The last ten days have seen a shift in US President Barack Obama’s negative position on military action against Iran’s nuclear program.
Saudi King Abdullah and Israeli Prime Minister Binyamin Netanyahu have been informed that Obama is in the process of “reconsideration.” His aides amplified this with a couple of ifs: If the state of nuclear diplomacy between the six world powers and Iran remains unchanged – that is, inert; and if the Syrian crisis remains unresolved, the US president will reach a final decision on the use of force against Iran in the first half of October – three and a half months hence.
In private conversations, high-ranking Saudi princes, some connected to military and intelligence circles, were confiding last week to Western and Arab visitors to Riyadh their certainty that, at last, the US and maybe Israel would soon resort to military action against Iran, according to DEBKA-Net-Weekly’s military and intelligence sources.
“It is already decided,” one prince told a visiting European official. But what if President Obama changed his mind? The prince replied: “Anything can happen, of course. But this time we’re sure the American decision to attack is final and we are already making appropriate preparations. The question now isn’t if the Americans will attack Iran, but when,” he said.
He was less sure about whether the US operation would take place before or after the US presidential election on November 6.
The pipeline bypassing Hormuz is up and running
Saudi preparations, our sources say, are going forward on two tracks (click on the map to enlarge):
1. The defense of government, military and oil targets. These focus on guarding the two main Saudi oil exporting terminals at Ras Tanura on the Persian Gulf coast and Abqaiq on the Red Sea against the contingency of Iranian reprisals for a US attack by missile strikes on the two terminals and raids by Iranian special forces trained in sabotage tactics.
2. A Saudi counterattack on Iranian targets. Their air, naval and special operations units will stand ready to hit back at strategic targets within Iran if Saudi territory comes under Iranian attack.
Strongly tying in with these preparations was the announcement Wednesday, June 27, by
Sheikh Hamad bin Mohammad al-Sharqi, ruler of Fujairah that the Habshan-Fujairah pipeline which bypasses the Strait of Hormuz goes into operation this month.
Fujairah is one of the princedoms making up the seven United Arab Emirates. The UAE has built the pipeline to pump most of its oil exports from the east coast terminals to Fujairah on the Gulf of Oman, away from the Strait of Hormuz chokepoint controlled by Tehran.
It has an initial capacity of 1.5mn bpd rising to 1.8mn bpd, which represents the bulk of the UAE's current production of around 2.5mn bpd, Sheikh Hamad said.
A palpable sense of anticipation was also reported this week by DEBKA-Net-Weekly’s intelligence sources among US ground, naval and air forces stationed in the Middle East.
Iran is too rich to be deterred by new sanctions
The die is cast, the Saudis believe, because US and European oil sanctions, presented by Washington as the ultimate weapon for bringing Iran to heel by choking off funding for its nuclear program, have completely missed their aim. Iran is flush with cash and has plenty put by to keep its nuclear projects rolling forward in the face of international penalties.
Internal US administration reports reveal that the soaring oil prices of recent years were a bonanza that filled Tehran’s pockets.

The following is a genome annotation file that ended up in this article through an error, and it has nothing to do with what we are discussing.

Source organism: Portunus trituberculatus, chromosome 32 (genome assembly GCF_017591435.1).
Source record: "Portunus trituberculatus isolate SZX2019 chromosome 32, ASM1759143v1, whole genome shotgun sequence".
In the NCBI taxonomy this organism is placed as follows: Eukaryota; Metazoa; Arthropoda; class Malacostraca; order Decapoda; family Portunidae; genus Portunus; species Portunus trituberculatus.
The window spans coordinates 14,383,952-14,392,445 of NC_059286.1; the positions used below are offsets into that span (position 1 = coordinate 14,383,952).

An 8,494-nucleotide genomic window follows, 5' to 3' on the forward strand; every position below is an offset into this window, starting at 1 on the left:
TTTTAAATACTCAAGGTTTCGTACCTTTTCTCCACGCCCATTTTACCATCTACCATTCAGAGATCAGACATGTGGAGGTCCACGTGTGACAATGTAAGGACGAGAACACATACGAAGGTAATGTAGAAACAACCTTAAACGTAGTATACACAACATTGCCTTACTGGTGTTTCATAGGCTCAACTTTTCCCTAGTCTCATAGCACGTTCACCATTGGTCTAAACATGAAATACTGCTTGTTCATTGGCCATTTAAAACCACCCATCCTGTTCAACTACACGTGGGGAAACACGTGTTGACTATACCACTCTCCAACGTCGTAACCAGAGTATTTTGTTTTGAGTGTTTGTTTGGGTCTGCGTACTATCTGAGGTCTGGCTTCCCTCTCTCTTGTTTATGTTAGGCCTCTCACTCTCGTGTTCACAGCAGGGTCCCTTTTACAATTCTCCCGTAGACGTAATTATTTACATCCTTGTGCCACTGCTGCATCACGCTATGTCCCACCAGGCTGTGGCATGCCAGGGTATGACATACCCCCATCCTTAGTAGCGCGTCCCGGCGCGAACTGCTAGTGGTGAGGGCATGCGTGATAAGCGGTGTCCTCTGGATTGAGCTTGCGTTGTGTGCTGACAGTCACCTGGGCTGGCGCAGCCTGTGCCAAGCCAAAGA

Even after the recent leveling-out of prices, their revenues still stand at “only” four times the August 2002 volume.
Last August, prior to the latest rounds of sanctions, the International Monetary Fund estimated Iran would earn $104 billion from its oil exports in 2012-2013. That figure is four and-a-half times the Islamic republic’s 2002-2003 receipts of $23 billion.
Even if export volumes were to drop by half and prices plummeted to $50 per barrel, Iran’s inflation-adjusted oil earnings would still be higher than they were a decade ago.
The Saudis conclude that the failure of sanctions has left only one way open to halt Iran’s momentum toward a nuclear bomb and that is a military offensive.
Will a US-Israel maneuver be a launching-pad against Iran?
The impression of an operation’s imminence was also gained by American Jewish leaders during recent visits to the White House. In the last DEBKA-Net-Weekly issue (No. 546 from June 22), we reported that President Obama has been inviting Jewish leaders to visit him in the Oval Office in an effort to stanch the loss of Jewish support and Jewish contributions draining away from his election campaign.
Like the Saudi princes, the Jewish leaders came away with a strong sense that the president had made up his mind to attack Iran.
Israel and the US are set to conduct their largest ever military exercise in October, according to a report published in Israel Monday, June 25, which instantly caught the eye in Tehran and Riyadh.
The maneuver will feature 3,000 American and thousands of Israeli troops, advanced anti-missile defense systems and other measures for countering simultaneous fire from Iran and Syria. The drill will simulate this fire, with tens if not hundreds of rockets and missiles filling the air.
The commander of the 3rd Air Force, Lt.-Gen. Craig A. Franklin, was in Israel to establish a joint planning committee with IDF to coordinate the details of the exercise.
Israel will test its upgraded Arrow 2 defense system, while the US will deploy the Aegis Ballistic Missile Defense System and PAC-3 Patriot air defense platforms.
The drill is codenamed Dress Rehearsal. The Iranians and Saudis are convinced by the name that the exercise will be the opening shot of the attack on Iran in October.